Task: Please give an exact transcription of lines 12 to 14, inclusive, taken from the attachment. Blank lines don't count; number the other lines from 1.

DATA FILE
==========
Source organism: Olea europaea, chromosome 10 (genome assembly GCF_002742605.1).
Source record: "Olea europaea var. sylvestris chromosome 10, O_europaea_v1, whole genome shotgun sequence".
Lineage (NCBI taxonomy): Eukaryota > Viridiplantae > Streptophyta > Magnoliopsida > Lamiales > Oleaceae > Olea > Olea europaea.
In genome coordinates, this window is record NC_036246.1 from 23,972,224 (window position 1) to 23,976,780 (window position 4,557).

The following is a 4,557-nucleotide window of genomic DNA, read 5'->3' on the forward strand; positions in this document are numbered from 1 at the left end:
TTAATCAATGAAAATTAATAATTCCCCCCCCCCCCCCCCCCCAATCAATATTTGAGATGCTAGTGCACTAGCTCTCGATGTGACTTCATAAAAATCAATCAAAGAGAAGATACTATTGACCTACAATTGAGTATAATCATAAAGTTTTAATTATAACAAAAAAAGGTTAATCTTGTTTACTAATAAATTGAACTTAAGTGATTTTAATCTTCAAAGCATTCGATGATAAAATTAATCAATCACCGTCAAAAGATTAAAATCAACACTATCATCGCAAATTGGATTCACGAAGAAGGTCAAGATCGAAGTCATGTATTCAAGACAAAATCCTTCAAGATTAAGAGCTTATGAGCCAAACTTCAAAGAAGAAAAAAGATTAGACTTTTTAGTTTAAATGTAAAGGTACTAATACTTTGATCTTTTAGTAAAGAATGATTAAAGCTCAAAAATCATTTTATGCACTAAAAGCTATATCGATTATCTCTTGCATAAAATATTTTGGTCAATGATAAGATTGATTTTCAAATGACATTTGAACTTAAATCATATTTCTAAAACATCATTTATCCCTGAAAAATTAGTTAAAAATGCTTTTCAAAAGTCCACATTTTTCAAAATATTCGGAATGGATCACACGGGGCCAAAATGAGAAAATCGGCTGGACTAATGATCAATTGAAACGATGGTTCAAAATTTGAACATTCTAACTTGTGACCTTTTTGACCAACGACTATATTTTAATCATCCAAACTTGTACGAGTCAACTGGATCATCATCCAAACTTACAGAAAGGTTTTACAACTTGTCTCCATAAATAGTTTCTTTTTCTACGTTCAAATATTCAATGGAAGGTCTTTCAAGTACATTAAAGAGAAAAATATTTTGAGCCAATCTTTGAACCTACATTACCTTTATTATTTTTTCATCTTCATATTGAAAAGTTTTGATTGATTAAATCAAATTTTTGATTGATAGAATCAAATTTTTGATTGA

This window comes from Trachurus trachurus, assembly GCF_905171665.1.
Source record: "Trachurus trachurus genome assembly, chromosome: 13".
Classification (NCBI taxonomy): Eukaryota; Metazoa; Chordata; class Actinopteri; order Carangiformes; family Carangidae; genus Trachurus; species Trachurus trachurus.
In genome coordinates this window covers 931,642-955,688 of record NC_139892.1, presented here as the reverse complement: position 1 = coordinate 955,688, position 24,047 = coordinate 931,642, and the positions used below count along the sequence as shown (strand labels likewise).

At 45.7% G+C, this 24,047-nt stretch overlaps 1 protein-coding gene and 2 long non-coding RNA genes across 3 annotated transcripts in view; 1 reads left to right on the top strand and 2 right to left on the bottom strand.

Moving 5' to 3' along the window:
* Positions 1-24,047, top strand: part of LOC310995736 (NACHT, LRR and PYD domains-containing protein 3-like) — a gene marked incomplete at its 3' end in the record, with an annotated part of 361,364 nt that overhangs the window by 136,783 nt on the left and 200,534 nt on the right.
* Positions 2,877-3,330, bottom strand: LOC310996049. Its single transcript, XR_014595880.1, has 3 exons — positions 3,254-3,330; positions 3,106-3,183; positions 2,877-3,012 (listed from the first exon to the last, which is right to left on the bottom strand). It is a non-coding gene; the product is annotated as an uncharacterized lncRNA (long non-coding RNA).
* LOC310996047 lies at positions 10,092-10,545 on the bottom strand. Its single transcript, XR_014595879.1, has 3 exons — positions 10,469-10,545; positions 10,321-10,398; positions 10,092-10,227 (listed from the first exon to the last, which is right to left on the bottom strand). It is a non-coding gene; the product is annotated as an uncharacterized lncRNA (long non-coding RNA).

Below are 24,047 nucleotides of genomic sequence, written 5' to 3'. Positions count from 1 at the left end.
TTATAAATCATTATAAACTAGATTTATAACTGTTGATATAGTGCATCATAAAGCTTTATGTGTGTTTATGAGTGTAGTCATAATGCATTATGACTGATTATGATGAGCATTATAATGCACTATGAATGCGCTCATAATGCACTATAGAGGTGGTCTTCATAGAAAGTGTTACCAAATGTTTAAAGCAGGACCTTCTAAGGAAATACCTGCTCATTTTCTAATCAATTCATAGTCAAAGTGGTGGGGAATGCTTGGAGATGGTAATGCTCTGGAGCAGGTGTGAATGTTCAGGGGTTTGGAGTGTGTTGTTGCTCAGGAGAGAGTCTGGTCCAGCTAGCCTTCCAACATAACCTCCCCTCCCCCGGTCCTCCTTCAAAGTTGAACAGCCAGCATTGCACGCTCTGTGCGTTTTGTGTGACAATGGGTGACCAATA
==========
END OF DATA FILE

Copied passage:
Moving 5' to 3' along the window:
* Positions 1-24,047, top strand: part of LOC310995736 (NACHT, LRR and PYD domains-containing protein 3-like) — a gene marked incomplete at its 3' end in the record, with an annotated part of 361,364 nt that overhangs the window by 136,783 nt on the left and 200,534 nt on the right.
* Positions 2,877-3,330, bottom strand: LOC310996049. Its single transcript, XR_014595880.1, has 3 exons — positions 3,254-3,330; positions 3,106-3,183; positions 2,877-3,012 (listed from the first exon to the last, which is right to left on the bottom strand). It is a non-coding gene; the product is annotated as an uncharacterized lncRNA (long non-coding RNA).